The next stage will be the early production system (NYSEARCA:EPS), which is an extension of this summer’s drilling, with 5 wells planned to be drilled. ‘If we had the money we’d probably do it now,’ says Cole, who says that this is planned for ‘the middle of next year and should be in production for around two years’ and produce ‘around 10 mmbbls; our first oil and cash flow’. He says the EPS funding should be around $100m and will probably be made up of ‘half debt and half equity’.
At £80 million market cap, the 60p shares mean the market is only ascribing 75cents per barrel to Xcite’s base case oil reserves, compared to a Brent crude price of around $80. This assumes a huge amount of uncertainty in the project – much more than seems justifiable based on the big industry names which have signed up to the Alliance after full due diligence on the field. Broker Arbuthnot, based on the Competent Person’s Report, calculates a ‘low’ net present value of 79p, a base of 340p and a high of 669p.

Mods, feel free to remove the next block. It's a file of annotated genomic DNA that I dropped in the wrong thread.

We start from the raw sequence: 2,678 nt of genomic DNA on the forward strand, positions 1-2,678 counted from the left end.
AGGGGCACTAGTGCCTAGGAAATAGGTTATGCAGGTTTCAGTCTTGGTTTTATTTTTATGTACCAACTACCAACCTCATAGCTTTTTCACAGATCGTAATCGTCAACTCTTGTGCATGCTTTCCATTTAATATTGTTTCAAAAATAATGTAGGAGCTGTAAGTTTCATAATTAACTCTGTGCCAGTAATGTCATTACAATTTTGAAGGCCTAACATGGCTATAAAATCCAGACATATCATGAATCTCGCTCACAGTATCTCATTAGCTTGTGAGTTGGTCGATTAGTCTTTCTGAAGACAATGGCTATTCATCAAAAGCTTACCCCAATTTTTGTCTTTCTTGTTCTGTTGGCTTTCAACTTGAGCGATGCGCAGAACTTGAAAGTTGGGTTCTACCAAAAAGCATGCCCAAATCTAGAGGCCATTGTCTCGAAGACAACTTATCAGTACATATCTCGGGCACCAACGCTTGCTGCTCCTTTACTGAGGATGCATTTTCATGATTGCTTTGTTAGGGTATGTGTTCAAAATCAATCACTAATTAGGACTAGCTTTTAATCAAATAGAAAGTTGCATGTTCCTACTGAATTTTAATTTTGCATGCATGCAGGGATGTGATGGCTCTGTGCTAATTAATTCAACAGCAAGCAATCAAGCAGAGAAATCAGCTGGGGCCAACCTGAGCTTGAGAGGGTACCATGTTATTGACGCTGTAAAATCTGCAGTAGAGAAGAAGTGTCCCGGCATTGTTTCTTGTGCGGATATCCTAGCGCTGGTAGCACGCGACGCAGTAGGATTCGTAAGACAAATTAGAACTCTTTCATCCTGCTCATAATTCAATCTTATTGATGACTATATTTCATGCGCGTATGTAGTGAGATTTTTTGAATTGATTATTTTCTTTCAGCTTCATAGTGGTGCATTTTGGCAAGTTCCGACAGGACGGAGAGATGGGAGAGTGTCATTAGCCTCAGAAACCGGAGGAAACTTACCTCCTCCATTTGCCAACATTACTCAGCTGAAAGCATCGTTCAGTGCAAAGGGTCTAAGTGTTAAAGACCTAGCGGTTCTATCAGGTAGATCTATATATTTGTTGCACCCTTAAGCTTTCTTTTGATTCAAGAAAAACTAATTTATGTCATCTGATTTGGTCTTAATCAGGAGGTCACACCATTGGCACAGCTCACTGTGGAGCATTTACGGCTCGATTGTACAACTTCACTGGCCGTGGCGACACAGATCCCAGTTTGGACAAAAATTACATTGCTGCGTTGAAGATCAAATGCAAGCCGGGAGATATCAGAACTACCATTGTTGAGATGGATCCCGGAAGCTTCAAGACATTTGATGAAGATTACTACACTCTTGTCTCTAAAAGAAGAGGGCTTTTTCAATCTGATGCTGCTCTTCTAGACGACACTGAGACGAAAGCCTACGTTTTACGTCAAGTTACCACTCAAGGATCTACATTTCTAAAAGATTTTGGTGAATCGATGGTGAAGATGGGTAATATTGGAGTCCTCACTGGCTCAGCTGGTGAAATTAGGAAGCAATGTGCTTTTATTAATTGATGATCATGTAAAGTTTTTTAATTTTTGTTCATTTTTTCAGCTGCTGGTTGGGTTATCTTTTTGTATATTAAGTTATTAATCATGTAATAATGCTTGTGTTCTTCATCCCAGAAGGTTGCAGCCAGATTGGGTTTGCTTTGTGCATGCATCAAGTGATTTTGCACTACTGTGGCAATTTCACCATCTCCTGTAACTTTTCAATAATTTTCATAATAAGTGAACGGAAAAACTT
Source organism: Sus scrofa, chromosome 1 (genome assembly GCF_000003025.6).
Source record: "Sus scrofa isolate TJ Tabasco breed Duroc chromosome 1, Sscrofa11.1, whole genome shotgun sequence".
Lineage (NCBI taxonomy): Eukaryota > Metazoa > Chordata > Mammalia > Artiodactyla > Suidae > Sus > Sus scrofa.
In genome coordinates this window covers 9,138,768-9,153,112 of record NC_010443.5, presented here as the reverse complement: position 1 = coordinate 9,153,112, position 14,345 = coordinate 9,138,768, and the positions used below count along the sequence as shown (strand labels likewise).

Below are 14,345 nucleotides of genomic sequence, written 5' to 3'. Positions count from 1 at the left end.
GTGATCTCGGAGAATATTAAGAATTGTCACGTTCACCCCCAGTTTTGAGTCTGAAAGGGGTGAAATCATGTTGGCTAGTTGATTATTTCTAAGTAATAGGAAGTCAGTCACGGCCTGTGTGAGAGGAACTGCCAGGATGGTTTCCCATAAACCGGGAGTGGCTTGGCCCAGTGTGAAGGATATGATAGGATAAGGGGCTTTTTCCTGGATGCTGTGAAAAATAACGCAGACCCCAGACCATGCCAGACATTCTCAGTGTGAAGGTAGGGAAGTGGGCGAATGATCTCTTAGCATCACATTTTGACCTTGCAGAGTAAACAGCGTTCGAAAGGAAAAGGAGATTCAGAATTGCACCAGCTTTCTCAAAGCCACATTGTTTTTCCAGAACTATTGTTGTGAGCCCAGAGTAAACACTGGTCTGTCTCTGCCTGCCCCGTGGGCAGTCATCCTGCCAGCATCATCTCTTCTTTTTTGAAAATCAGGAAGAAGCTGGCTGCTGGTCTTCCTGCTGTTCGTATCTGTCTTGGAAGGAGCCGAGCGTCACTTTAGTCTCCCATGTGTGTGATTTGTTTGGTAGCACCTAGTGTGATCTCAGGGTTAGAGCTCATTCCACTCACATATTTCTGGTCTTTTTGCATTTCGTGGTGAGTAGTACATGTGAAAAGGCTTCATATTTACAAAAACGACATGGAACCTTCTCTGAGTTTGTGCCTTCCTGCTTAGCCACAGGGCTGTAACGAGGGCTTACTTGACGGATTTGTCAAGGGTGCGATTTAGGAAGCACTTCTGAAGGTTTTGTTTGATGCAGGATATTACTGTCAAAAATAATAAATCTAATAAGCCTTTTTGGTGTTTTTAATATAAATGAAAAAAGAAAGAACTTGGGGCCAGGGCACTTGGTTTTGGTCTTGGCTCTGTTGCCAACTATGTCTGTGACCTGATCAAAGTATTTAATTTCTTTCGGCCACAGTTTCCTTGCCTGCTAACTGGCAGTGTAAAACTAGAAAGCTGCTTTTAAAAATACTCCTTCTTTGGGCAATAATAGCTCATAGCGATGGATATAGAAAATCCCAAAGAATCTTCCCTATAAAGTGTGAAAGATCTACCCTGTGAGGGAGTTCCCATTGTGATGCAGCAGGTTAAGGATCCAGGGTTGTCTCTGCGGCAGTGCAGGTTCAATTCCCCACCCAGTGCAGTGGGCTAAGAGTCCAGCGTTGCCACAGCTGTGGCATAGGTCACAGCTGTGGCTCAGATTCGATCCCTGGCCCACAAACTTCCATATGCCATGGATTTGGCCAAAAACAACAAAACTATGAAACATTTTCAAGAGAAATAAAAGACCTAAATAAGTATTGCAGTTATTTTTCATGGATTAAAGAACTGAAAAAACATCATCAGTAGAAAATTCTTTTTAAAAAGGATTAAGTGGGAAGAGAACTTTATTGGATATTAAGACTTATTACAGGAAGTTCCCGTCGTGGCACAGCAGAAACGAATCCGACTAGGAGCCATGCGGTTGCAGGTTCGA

Disclosure: The author holds no positions in the company